PhD - Leuven | More than two weeks ago
Over the past years, a second quantum revolution has emerged because researchers gained unprecedented control over nature’s best qubit, the atom. In atomic and ionic quantum computing, qubit gates are implemented with a set of laser beams that span from the UV to near-IR. These laser beams have to be modulated with speeds above 1 MHz (up to 100s of MHz to implement optimal qubit control pulses), with extreme light extinction ratios (above 50 dB to minimize gate errors), and without interfering background light (i.e. very clean laser beams without any sidelobes). In such systems, the problem is therefore not so much the qubit scaling, but the scaling of the photonic control system.
Photonic integrated circuits (PICs) are a promising route to integrate many optical functionalities with performance specs that surpass their bulk counterparts on a single chip, thereby providing scalability and cost reduction as additional advantages. Traditionally, most PICs were developed in silicon due to the dense integration possibilities and the fact that devices could be fabricated using technologies from the CMOS electronics world, allowing high-quality, and repeatable fabrication processes. Silicon is however not transparent for visible wavelengths and hence cannot be use for atomic and ionic control. Silicon nitride (SiN) on the other hand is transparent in the relevant wavelength range, but suffers from one major drawback: it is very hard to modulate the phase of the light signal in a fast and efficient way.
In addition to the difficulties of making efficient and fast phase-shifters, it is moreover important to note that the amplitude modulators and beam scanners using these phase shifters are having performance issues themselves. Amplitude modulators typically rely on interference to switch the light ON/OFF, so they are very sensitive to fabrication imperfections (e.g. waveguide roughness which leads to phase errors) and environmental perturbations (e.g. local temperature changes on the chip). As such there is always need for precise feedback control. In addition, interference-based amplitude modulators typically have low extinction ratios (about 20 dB), requiring a cascading to achieve 50 dB, which in turn will increase optical excess losses. Optical-phased arrays, commonly used for beam scanning, on the other hand suffer from the existence of sidelobes, creating unwanted background light and optical excess loss.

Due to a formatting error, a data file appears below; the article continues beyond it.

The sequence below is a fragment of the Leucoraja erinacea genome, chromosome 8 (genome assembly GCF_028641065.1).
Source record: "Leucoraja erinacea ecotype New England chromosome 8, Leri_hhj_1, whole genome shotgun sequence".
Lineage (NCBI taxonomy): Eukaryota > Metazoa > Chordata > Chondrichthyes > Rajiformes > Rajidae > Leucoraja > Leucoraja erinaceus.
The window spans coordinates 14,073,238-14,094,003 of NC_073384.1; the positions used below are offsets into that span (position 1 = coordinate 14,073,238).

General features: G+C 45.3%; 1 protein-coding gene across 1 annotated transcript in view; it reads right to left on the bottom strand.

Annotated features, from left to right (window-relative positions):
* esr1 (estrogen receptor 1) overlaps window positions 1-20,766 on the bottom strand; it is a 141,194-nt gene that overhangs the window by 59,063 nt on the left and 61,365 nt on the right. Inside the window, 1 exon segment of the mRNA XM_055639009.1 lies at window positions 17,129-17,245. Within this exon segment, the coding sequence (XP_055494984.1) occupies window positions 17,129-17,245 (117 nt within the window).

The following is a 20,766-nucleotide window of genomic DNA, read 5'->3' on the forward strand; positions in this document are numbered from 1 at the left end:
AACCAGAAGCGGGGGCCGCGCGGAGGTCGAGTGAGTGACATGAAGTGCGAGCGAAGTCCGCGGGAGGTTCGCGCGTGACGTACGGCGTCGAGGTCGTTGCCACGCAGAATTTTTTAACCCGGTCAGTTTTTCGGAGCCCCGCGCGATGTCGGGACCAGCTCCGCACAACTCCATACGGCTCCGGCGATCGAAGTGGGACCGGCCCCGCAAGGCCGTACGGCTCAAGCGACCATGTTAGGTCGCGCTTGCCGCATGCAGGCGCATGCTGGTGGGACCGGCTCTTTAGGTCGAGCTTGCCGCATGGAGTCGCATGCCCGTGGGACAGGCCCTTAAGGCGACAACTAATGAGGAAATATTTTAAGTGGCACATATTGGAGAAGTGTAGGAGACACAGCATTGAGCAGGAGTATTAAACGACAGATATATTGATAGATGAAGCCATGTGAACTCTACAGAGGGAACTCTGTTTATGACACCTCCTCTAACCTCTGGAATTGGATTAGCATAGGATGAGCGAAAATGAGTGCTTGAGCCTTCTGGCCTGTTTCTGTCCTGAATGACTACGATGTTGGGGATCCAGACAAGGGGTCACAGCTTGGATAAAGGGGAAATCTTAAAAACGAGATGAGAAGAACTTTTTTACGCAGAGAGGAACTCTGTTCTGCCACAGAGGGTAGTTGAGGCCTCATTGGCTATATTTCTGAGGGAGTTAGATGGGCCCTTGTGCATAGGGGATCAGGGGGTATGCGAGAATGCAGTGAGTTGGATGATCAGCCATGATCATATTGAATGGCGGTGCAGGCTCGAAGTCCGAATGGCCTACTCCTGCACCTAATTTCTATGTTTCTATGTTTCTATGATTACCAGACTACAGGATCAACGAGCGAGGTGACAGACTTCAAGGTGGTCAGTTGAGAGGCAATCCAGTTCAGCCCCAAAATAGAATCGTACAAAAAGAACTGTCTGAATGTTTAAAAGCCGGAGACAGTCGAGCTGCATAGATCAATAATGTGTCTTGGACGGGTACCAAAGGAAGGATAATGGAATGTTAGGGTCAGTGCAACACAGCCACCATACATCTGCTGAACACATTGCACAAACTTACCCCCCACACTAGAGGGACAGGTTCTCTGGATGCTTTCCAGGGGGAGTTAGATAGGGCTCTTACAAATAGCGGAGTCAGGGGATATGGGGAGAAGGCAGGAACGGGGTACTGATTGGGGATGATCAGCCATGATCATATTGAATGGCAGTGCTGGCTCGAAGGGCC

It is therefore clear that the traditional approaches commonly used in integrated photonics cannot be readily transferred and novel integrated architectures must be investigated. In this PhD you will be responsible for exploring a novel patent pending architecture for efficient and fast modulation of visible wavelengths. You will be conducting a theoretical and numerical analysis of new device stacks, fabricate those devices in collaboration with imec’s fabrication teams, and characterize the fabricated devices. While design and numerical analysis is part of the PhD, it should be stressed that the fabrication and experimental part will form the main focus of the work.
As an ideal candidate you:
Basic knowledge of the following is a plus but not a requirement:
For more information, please contact
Required background: Photonics Engineering, Engineering Physics, Electronics Engineering, Physics
Type of work: 20% modeling/design, 30% fabrication, 50% experimental
Supervisor: Dries Van Thourhout
Co-supervisor: Frederic Peyskens
Daily advisor: Frederic Peyskens
The reference code for this position is 2024-135. Mention this reference code on your application form.